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Maricopa County's finances may be in shambles, but the county's budget apparently still looks great on paper.
Even though it is more than $100 million in debt, has laid off hundreds of employees and is scrambling to dig its way out of the hole, the county won a national award last week for "Distinguished Budget Presentation."
The award, the highest presented by the Chicago-based Government Finance Officers Association, was given to Maricopa County for its fiscal 1993-94 budget--the actual book detailing the budget adopted by the Board of Supervisors last summer.
(Maricopa County operates in fiscal years that begin on July 1 and end on June 30.)
According to Jeffrey Esser, executive director of the association, the award is given to governments whose budget documents meet the association's standards for such things as clarity and organization.
The nonprofit association tries to help governments draw up budget documents that can be easily understood by taxpayers and elected officials.
Maricopa County's inch-thick budget book for this fiscal year does look good.
The problem, of course, is that rather than enlightening taxpayers, the budget deceived them, laying the groundwork for the county's current financial crisis.
The budget was salted with inflated predictions of how much tax money the county could expect, and written to hide the fact that the county was using short-term credit to hide tens of millions of dollars in rolling debt (Dangerous Games, Your Money," April 27).
Just how bad was the award-winning budget?
Since the budget was passed, the county has sunk into a morass of deficits and finger-pointing. Just last month, more than 300 county employees lost their jobs and services were cut as the supervisors grappled with a $22 million gap between actual tax revenues and the amount the budget had predicted.
Even more drastic layoffs and service cuts are expected.
The county's former finance director, Ray Smith, and former county manager Roy Pederson--who presided over the drafting of the award-winning budget--were both compelled to resign as the county's finances collapsed.
Once already, the county's bond rating has been downgraded, and it is likely to be downgraded again as supervisors try to line up more credit to cover their recurring cash shortages.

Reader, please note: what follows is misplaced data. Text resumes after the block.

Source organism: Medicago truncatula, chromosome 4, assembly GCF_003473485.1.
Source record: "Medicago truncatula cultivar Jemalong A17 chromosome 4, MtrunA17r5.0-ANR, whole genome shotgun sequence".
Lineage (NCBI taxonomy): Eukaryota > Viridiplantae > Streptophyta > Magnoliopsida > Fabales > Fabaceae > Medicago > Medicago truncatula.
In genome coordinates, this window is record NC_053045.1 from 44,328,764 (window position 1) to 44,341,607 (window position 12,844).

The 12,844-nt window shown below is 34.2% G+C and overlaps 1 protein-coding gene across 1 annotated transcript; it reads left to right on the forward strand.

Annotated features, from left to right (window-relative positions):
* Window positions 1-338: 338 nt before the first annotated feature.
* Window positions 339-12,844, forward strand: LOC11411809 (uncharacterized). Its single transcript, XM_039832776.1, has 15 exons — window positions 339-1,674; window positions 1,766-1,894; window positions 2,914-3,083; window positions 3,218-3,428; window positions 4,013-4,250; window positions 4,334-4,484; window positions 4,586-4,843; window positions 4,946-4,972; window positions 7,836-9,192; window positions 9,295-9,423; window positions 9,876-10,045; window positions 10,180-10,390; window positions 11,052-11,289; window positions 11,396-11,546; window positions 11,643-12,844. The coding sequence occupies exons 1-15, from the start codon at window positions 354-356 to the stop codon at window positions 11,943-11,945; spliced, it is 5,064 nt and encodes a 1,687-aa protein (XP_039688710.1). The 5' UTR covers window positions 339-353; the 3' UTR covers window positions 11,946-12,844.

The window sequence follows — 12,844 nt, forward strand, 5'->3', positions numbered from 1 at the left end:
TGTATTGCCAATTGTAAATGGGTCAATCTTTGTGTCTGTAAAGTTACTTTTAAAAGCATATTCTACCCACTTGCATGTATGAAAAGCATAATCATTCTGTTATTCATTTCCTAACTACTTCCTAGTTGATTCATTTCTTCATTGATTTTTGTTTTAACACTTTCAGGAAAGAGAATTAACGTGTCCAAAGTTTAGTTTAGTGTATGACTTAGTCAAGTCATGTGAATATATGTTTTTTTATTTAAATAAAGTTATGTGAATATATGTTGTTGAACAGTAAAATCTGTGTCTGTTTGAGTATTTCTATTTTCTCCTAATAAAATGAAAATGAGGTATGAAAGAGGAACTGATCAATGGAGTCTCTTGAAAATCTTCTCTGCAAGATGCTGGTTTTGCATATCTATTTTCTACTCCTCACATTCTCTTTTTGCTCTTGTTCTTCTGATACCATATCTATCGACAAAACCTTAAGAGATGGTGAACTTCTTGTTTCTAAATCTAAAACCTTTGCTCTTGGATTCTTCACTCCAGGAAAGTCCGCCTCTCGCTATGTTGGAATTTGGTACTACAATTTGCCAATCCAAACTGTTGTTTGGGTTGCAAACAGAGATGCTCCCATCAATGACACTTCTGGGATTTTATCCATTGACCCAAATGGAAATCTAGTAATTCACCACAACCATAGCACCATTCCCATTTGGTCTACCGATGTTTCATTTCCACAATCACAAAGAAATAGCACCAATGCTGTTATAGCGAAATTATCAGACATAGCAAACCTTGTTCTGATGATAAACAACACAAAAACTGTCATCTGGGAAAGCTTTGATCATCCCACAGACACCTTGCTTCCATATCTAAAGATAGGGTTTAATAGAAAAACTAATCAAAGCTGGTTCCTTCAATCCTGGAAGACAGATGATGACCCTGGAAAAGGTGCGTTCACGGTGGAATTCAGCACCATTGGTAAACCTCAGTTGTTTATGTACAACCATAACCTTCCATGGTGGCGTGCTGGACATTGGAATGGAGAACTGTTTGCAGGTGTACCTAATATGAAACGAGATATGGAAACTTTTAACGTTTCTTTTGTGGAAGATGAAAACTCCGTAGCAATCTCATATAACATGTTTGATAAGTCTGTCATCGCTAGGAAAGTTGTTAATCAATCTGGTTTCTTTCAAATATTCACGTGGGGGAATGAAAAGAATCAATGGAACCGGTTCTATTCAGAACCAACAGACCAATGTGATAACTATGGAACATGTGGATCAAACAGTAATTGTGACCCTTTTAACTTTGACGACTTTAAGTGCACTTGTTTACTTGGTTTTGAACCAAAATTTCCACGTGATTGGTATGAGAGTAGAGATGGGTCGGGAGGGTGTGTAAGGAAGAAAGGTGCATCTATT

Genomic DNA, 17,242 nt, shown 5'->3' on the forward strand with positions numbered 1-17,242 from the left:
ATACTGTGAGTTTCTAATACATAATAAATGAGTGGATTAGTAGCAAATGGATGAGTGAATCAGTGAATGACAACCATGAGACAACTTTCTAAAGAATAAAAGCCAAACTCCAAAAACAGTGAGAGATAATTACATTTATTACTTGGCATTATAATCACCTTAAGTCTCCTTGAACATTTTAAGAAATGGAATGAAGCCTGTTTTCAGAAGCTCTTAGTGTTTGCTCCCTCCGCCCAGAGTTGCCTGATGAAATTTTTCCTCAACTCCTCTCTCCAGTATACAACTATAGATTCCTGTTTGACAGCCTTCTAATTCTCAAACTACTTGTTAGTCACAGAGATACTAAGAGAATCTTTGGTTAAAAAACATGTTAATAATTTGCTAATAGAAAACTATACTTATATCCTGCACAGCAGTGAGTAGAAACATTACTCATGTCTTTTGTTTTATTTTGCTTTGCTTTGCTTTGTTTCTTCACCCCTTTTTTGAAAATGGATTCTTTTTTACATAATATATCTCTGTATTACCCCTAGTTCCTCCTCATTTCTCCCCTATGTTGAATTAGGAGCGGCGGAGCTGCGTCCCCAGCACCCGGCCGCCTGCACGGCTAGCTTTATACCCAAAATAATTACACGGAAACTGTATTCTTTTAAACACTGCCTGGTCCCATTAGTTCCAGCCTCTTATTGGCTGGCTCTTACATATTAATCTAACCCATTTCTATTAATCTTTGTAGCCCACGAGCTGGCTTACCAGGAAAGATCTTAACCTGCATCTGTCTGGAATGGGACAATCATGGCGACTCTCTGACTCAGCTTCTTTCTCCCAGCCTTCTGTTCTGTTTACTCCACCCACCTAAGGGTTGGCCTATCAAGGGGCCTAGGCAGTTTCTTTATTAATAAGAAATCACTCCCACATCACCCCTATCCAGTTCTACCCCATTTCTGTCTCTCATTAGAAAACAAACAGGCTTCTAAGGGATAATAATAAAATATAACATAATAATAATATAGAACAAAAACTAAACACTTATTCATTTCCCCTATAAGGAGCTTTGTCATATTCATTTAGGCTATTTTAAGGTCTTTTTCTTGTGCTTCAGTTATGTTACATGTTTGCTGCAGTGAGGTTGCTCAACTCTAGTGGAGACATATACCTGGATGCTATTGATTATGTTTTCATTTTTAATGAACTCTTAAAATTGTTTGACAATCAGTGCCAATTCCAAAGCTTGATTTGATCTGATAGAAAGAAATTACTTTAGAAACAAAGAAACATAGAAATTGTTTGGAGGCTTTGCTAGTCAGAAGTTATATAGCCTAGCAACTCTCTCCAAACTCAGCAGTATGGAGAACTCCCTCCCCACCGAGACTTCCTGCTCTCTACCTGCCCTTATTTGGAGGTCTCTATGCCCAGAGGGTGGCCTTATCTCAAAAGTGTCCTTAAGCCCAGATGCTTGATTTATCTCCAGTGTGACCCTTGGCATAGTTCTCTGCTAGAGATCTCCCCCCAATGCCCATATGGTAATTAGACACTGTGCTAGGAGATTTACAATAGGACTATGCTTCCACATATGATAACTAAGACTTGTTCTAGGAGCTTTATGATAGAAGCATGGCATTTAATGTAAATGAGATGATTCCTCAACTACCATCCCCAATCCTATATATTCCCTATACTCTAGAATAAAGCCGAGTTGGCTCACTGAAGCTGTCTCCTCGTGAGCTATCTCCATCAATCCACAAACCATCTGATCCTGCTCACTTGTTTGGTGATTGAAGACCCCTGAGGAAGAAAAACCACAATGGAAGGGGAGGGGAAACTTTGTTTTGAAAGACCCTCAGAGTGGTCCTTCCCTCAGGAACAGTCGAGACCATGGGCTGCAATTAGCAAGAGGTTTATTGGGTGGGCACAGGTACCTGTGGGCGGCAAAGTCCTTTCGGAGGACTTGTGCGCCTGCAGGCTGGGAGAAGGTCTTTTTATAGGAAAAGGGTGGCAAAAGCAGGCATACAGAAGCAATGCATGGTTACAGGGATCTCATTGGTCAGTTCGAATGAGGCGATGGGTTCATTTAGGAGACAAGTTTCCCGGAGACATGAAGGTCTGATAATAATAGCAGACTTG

Even the name of the office responsible for the budget has been changed. The former Central Budget Office is now the Corporate Business Strategies Office.
Board members are blaming the county staff for lying to them about the county's true financial picture, but the county's own books--including this year's award-winning budget document--show that the finances have been in a tailspin for almost four years.
"I must emphasize that we do not check the numbers," says Esser. "In general, the purpose of this program is to look at the budget document and to help governments improve . . . the document so that it can be readable and understandable and communicate to the citizens and the press what the priorities of the government are and where the money is being spent."
As many as 800 governments per year send in their budgets to be reviewed by the association, Esser says. Each budget is sent to three outside expert volunteers, who weigh it against the association's standards.
Maricopa County's budget book met all of those standards, Esser says. Assuming that the numbers it contained were true.
"We do not make any judgments about any government's wealth or lack thereof," he says. "There's no way we can stay abreast of what each government is doing."
Brian Hushek, spokesman for the newly reconfigured county Corporate Business Strategies Office, says the office is aware of the irony of the award, given the ongoing scramble to salvage the county's financial health.
"We're proud of receiving the award for the budget as a document," he says. "It's unfortunate that there were numbers in it that were not as precise as predicted."
The county will submit its next budget to the association, as well, Hushek says, and see if it can two-peat for the national honor. This time, budget drafters will try to use numbers that bear a closer resemblance to reality, he says.
"We are paying very close attention to making sure that if we have to assume something, if we don't have an exact figure, we are footnoting them," he says.